Outside of the Calgary International Film Festival media hub room at Eau Claire, an unusual set of buildings was taking shape on the big screen that overlooked the red carpets.
One by one, small blocks of architecture were added to the game Townscaper until “CIFF” was rendered in bucolic seascape.
The town builder, and indie smash hit from last year, was just one of the video games and interactive VR experiences that CIFF was demoing as part of the interactive media hub at this year’s festival.
“Our marketing slogan is ‘this year’s movies and so much more,’ so this is part of the ‘and so much more’ with four games,” said Brian Owens, artistic director for the Calgary International Film Festival.
In addition to four games being demoed at CIFF—three from Canada and one from Sweden—there are five virtual reality experiences for people to try.
“What we’re hoping to demonstrate to our audience is the sort of artistry and vision that goes into creating these types of events,” Owens said.
All of the games and experiences are free to try throughout CIFF after 6:30 p.m. They’re located at next to the red carpets at Eau Claire Market.
On display this year are The Cluckening about a chicken out for revenge, Cult of the Lamb which challenges users to build a cult of woodland creatures, Insurgency: Sandstorm which is a team based first person shooter, and Townscaper which is an instant town builder full of joy.
The VR game experiences include Gorn, which is a gladiator simulator, and Tentacular which has a tentacled beast finding its place in the world.
Cinematic VR experiences available are Jordan Jones Dies in Space. It’s a cinematic space experience about a interstellar cruise ship maintenance worker. The Orchid and the Bee presents an uplifting vision of an evolutionary future for the planet. This is Not a Ceremony is a cinematic exploration of what it means to be indigenous in Canada.
Indie hits present crossover opportunity to film lovers
Owens said that while Townscaper, and another one of the games on display called Cult of the Lamb, have their followings amongst the gaming community. That following doesn’t always translate into the film-going public.
“We chose those two specifically because of the artistry that they present,” he said.
“They show that like animation and creativity, and when you watch someone playing Townscaper, even when you’re not doing it, it almost presents as a video art installation.”
He said this year was an experiment for CIFF. They tried more outreach to gaming communities to try and draw in that audience.
“We hope to obviously see them turn around and maybe take part in the films and enjoy the films,” Owens said.
“Simultaneously, we also hope that our regular audience that comes to sit every year takes a fresh look at the opportunities that the industry Interactive Digital Media Hub provides.”
One of the goal for future years at CIFF is the introduction of pre-release games. They envision a prize for creators in the vein of the RBC Emerging Artist award. That given out to emerging filmmakers at the festival.
“Ultimately the dream is to be a stepping stone, or a step in the ladder for young creators, young developers, young companies, to get the recognition that they can then take out in the world and hopefully turn theirs into a cult hit,” Owens said.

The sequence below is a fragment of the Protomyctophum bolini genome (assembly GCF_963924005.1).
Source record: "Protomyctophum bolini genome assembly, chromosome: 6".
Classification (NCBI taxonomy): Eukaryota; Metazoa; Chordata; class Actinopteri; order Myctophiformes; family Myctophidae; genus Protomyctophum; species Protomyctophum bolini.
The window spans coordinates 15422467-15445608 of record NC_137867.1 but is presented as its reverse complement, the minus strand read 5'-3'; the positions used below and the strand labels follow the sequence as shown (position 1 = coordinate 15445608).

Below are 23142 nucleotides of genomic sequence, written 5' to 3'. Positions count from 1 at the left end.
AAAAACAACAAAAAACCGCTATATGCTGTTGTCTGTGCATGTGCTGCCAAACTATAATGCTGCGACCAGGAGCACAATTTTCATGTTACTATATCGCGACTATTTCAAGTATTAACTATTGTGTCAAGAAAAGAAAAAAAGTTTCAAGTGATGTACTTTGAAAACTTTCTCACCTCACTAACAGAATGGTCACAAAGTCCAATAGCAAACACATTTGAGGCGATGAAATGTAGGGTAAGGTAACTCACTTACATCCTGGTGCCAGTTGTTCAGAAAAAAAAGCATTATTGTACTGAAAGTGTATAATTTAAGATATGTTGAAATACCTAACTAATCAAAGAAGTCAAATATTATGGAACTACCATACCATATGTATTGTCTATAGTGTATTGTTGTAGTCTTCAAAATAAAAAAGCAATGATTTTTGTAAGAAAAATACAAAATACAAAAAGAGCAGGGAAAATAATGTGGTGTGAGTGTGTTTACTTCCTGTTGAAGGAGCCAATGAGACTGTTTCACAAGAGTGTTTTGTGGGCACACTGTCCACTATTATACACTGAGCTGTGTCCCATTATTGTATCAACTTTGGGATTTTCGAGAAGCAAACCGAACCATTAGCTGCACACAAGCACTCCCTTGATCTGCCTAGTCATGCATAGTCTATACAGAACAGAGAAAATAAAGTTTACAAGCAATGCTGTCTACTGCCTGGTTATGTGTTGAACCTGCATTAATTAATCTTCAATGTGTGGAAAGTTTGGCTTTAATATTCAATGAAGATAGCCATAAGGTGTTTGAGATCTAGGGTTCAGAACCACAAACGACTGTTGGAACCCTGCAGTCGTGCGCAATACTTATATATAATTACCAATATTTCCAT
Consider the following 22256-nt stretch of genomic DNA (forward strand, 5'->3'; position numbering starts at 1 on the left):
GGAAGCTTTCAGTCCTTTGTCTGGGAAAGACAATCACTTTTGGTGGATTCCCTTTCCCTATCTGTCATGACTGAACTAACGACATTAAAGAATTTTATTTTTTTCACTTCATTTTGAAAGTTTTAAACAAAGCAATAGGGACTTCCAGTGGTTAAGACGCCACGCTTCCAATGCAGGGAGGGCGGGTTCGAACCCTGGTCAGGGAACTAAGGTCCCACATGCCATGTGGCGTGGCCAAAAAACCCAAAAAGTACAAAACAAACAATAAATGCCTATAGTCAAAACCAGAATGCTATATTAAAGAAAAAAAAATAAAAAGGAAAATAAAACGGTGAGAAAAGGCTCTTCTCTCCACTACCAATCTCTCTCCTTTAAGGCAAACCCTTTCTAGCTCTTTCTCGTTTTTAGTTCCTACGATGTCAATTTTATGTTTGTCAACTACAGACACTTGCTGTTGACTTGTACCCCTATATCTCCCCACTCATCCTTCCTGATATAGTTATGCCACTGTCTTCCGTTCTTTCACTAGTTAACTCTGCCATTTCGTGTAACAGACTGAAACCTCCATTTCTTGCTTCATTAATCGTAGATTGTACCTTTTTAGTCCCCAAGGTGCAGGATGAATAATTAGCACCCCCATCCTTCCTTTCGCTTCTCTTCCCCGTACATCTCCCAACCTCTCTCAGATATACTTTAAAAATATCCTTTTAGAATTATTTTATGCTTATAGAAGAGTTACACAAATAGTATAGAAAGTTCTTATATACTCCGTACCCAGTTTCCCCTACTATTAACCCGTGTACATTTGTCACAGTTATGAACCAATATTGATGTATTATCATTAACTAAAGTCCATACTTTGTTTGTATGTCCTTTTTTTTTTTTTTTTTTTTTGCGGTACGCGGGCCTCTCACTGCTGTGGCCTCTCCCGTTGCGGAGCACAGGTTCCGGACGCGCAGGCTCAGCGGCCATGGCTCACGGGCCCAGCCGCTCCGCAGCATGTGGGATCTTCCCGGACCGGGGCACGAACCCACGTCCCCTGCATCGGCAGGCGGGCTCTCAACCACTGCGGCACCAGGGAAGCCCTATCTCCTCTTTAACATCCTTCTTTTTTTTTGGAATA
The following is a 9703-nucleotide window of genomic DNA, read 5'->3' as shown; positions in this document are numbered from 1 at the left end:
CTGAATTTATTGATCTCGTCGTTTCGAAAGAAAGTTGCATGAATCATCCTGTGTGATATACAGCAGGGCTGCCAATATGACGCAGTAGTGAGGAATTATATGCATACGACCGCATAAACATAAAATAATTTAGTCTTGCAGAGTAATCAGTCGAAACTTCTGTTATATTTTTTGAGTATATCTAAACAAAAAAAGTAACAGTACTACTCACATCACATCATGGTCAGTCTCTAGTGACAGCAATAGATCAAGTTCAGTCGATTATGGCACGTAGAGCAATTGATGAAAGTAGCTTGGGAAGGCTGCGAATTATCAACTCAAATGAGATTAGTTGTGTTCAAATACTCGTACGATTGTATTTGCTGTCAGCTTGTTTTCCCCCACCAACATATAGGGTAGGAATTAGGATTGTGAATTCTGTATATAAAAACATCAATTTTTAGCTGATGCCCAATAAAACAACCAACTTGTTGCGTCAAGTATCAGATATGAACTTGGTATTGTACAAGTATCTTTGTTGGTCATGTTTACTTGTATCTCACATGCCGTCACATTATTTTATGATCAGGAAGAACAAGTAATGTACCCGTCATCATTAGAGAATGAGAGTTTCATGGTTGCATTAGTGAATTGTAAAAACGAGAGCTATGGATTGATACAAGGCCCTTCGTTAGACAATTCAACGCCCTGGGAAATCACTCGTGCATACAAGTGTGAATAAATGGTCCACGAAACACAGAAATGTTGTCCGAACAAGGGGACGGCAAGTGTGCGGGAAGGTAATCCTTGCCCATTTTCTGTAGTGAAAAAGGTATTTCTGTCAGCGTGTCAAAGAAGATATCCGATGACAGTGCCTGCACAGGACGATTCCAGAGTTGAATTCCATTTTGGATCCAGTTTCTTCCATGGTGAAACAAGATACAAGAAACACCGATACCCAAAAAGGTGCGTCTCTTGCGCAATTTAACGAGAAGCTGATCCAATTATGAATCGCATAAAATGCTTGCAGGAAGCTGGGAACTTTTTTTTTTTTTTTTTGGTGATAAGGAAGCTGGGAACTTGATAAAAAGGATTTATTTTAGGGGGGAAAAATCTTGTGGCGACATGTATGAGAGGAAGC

This is Not a Ceremony premiering on the National Day of Truth and Reconciliation
Colin Van Loon’s Not a Ceremony is being shown by CIFF for two days only, starting on the National Day of Truth and Reconciliation on Sept. 30.
His cinematic VR experience explores what it means to be Indigenous in Canada. It comes after the death of Brian Sinclair. He was ignored by hospital staff in a Winnipeg emergency room for 34 hours.
“That was such a frustrating story to hear. It was something that always bothered me because that could have been any of my relatives,” Van Loon said.
“I think you could watch the videos of Brian in the hospital and see him moving about from a security camera. But if you are in VR, you can you can actually understand how close he was to the desk, how close he was to doctors, and ultimately how close he was to help he didn’t receive.”
Van Loon called VR a powerful storytelling medium. It’s an appropriate one for getting audiences closer to the storytellers within the experience.
“The sort of underlying and guiding theory was if we can bring people closer to the storytellers, then they can have a better understanding of these people, and maybe they’ll feel something different.”
Experience has a dual meaning
He said that Not a Ceremony has a dual meaning. For Indigenous audiences its a way of presenting strong examples of resilience in the face of racism. And for non-Indigenous audiences, a “cold shower, wake up call.”
One of the reasons to use VR as opposed to traditional documentary film making techniques, is that the experience never fades from viewing, said Van Loon.
“If you watch a scary movie, and the ghost or the boogeyman or something jumps out, there’s a jump scare. The effect dissipates after a period of time.”
“In VR we don’t have that, it’s kind of this sort of hacking of the mind and body.”
The experience is being presented in part through the National Film Board of Canada.
For more details on This is Not a Ceremony, and all of the CIFF interactive media hub experiences, see www.ciffcalgary.ca.